THE family of a West Belfast man who had been sentence to hang have been awarded £350,000 in damages after he was tortured into admitting a murder of a British soldier in 1972.
On Friday, the court ruled that Liam Holden was subjected to water-boarding techniques while in military custody and his treatment led to his confession.
Mr Holden died last September, aged 68.
At the age of 18, Liam Holden was sentenced to hang for the 1972 murder of a British soldier.
He had been arrested under the Special Powers Act and claimed that while in custody, he was coerced into confessing to the killing of Private Frank Bell.
He claimed that he was physically assaulted by members of the Parachute Regiment while in military custody, subjected to waterboarding, hooded, and then driven to the Glencairn area of Belfast where he claimed the army threatened to shoot him at gunpoint if he did not confess to the murder of the soldier some four weeks earlier.
Private Frank Bell, 18, of the 2nd Battalion of the Parachute Regiment was wounded by a single sniper shot on 17 September 1972 in Ballymurphy. He died three days later in the Royal Victoria Hospital. He was the first member of the Parachute Regiment killed in the North of Ireland.
Mr Holden was convicted by a jury on the 19 April 1973 and was sentenced to hang. He spent four weeks in the Condemned Man’s cell. The death penalty was later commuted to a life sentence on the 15 May 1973.
Mr Holden spent 17 years in prison and was subject to life licence restrictions for 23 years until the capital murder conviction was quashed by the Northern Ireland Court of Appeal on the 21 June 2012.
In a statement, Bronagh Holden (daughter) and Samuel Bowden (son), on behalf of the family said: "We very much welcome the detailed decision by the Court today.
"The Court has found that our father was waterboarded by the British Army in Belfast in 1972.
"The Court also found that he was maliciously prosecuted by the army.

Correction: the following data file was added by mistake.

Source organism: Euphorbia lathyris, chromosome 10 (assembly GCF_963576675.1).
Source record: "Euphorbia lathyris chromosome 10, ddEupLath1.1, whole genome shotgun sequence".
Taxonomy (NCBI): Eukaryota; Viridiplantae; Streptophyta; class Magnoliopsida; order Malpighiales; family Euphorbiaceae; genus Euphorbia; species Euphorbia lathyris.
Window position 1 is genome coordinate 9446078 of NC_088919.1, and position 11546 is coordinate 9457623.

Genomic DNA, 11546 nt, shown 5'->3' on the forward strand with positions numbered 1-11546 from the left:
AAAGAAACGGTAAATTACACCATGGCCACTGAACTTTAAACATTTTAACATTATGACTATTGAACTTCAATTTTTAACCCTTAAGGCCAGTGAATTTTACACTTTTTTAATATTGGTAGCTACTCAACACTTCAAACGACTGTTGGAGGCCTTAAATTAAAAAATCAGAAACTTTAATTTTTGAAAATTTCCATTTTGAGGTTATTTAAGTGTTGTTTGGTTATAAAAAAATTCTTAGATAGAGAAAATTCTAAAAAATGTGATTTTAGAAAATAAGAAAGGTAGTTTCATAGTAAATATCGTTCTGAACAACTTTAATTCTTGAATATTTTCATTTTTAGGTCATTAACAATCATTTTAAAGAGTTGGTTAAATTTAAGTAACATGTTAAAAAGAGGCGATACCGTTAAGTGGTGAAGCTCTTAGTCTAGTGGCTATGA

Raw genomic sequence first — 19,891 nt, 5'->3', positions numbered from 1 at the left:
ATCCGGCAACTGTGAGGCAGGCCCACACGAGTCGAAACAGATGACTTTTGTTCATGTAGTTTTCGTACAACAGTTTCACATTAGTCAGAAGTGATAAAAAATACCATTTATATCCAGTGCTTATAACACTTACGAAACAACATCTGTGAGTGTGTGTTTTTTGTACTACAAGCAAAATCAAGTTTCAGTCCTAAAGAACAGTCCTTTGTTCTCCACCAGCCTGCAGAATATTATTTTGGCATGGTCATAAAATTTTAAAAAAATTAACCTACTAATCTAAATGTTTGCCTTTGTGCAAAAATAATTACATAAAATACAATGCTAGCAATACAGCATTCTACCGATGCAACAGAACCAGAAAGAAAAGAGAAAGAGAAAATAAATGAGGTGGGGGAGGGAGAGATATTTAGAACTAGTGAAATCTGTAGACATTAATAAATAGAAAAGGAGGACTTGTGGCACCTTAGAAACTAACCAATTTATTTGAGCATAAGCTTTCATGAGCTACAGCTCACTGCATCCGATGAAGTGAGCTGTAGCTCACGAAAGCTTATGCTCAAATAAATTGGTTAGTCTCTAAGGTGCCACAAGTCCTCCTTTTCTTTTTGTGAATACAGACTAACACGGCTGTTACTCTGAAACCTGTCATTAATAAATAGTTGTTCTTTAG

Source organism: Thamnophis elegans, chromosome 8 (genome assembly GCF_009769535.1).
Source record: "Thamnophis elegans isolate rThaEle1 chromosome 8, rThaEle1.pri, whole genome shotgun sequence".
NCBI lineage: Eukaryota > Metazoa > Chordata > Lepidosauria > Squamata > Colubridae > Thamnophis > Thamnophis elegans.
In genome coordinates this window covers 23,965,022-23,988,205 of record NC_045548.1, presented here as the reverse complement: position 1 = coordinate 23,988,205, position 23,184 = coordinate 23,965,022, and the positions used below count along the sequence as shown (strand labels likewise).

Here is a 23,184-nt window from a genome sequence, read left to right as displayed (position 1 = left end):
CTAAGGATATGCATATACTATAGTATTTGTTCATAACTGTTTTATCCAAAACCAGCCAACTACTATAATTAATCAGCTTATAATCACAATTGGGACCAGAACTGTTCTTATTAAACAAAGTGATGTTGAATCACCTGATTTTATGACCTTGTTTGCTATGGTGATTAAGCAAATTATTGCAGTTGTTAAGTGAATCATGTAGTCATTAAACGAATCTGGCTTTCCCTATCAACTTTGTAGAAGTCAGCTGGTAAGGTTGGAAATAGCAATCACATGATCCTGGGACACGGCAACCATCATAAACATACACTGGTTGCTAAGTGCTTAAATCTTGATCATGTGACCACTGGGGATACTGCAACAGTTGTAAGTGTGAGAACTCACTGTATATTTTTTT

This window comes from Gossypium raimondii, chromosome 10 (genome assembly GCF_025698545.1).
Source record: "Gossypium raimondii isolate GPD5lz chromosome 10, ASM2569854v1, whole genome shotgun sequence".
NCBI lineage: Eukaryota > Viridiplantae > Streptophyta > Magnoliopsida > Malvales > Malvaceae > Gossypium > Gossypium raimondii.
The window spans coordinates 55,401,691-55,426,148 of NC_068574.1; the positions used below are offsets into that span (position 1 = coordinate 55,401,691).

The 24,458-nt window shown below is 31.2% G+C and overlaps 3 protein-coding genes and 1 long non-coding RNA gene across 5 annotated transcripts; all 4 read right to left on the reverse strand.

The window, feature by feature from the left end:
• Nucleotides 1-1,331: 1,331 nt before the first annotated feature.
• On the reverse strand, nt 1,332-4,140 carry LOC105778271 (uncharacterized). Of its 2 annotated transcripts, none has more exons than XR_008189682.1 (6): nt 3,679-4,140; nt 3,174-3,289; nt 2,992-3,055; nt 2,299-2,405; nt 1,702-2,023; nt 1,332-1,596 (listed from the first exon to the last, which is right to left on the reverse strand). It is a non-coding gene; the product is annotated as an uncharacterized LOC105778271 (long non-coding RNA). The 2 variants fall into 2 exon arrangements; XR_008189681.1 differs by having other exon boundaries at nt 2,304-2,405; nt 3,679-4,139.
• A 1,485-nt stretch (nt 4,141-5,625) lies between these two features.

"The Court has today exposed the grotesque act of torture committed by the members of the Paratrooper regiment in Belfast in 1972.
"My father was an innocent man who went to jail for a crime he did not commit for 17 years.
"We wish he was here today with us. He died on the 15th September 2022.
"We miss him but salute him – his life and campaign for justice were a triumph of humanity over state injustice."
Sinn Féin MLA Gerry Kelly has paid tribute to the family for their campaign for truth and justice.
“For nearly 50 years Liam Holden, right up until his death last year, and his family campaigned to shine a light on his torture, including waterboarding, at the hands of the British Army’s Parachute Regiment.
“I want to commend Liam's family for their determination and dignity and their continued campaign for truth and justice.
“Today’s verdict in the courts is further vindication of that campaign.
“It will give heart to and strengthen the resolve of other campaigns of truth and justice to continue to fight the British government’s attempts to silence them.
“The court’s ruling shows once again that the British government’s cruel and callous legacy bill should be scrapped.
“The cover-ups should end.
"British state forces cannot be above the law.
“The legacy mechanisms agreed at Stormont House must be implemented in a human rights' compliant manner.
“All families have a right to truth and justice."